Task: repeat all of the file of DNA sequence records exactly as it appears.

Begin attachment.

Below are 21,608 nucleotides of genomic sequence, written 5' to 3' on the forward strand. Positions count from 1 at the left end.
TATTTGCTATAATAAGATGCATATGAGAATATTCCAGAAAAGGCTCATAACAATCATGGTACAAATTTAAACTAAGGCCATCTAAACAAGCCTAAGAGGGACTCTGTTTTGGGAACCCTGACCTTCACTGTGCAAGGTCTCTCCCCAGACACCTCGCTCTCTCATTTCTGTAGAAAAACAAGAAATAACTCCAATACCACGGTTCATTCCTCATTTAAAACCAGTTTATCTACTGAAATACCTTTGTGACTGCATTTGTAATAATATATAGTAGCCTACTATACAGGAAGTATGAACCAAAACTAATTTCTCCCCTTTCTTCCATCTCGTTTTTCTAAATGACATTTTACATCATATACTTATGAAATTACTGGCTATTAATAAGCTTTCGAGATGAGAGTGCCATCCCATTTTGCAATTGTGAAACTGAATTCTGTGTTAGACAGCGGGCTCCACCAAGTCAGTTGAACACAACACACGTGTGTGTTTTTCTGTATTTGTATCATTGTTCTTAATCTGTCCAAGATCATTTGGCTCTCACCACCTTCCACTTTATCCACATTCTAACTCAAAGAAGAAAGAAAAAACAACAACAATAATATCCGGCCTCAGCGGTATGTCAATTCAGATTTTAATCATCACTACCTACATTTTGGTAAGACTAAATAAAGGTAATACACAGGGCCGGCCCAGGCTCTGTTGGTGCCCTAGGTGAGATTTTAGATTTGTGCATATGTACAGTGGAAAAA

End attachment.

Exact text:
Below are 21,608 nucleotides of genomic sequence, written 5' to 3' on the forward strand. Positions count from 1 at the left end.
TATTTGCTATAATAAGATGCATATGAGAATATTCCAGAAAAGGCTCATAACAATCATGGTACAAATTTAAACTAAGGCCATCTAAACAAGCCTAAGAGGGACTCTGTTTTGGGAACCCTGACCTTCACTGTGCAAGGTCTCTCCCCAGACACCTCGCTCTCTCATTTCTGTAGAAAAACAAGAAATAACTCCAATACCACGGTTCATTCCTCATTTAAAACCAGTTTATCTACTGAAATACCTTTGTGACTGCATTTGTAATAATATATAGTAGCCTACTATACAGGAAGTATGAACCAAAACTAATTTCTCCCCTTTCTTCCATCTCGTTTTTCTAAATGACATTTTACATCATATACTTATGAAATTACTGGCTATTAATAAGCTTTCGAGATGAGAGTGCCATCCCATTTTGCAATTGTGAAACTGAATTCTGTGTTAGACAGCGGGCTCCACCAAGTCAGTTGAACACAACACACGTGTGTGTTTTTCTGTATTTGTATCATTGTTCTTAATCTGTCCAAGATCATTTGGCTCTCACCACCTTCCACTTTATCCACATTCTAACTCAAAGAAGAAAGAAAAAACAACAACAATAATATCCGGCCTCAGCGGTATGTCAATTCAGATTTTAATCATCACTACCTACATTTTGGTAAGACTAAATAAAGGTAATACACAGGGCCGGCCCAGGCTCTGTTGGTGCCCTAGGTGAGATTTTAGATTTGTGCATATGTACAGTGGAAAAA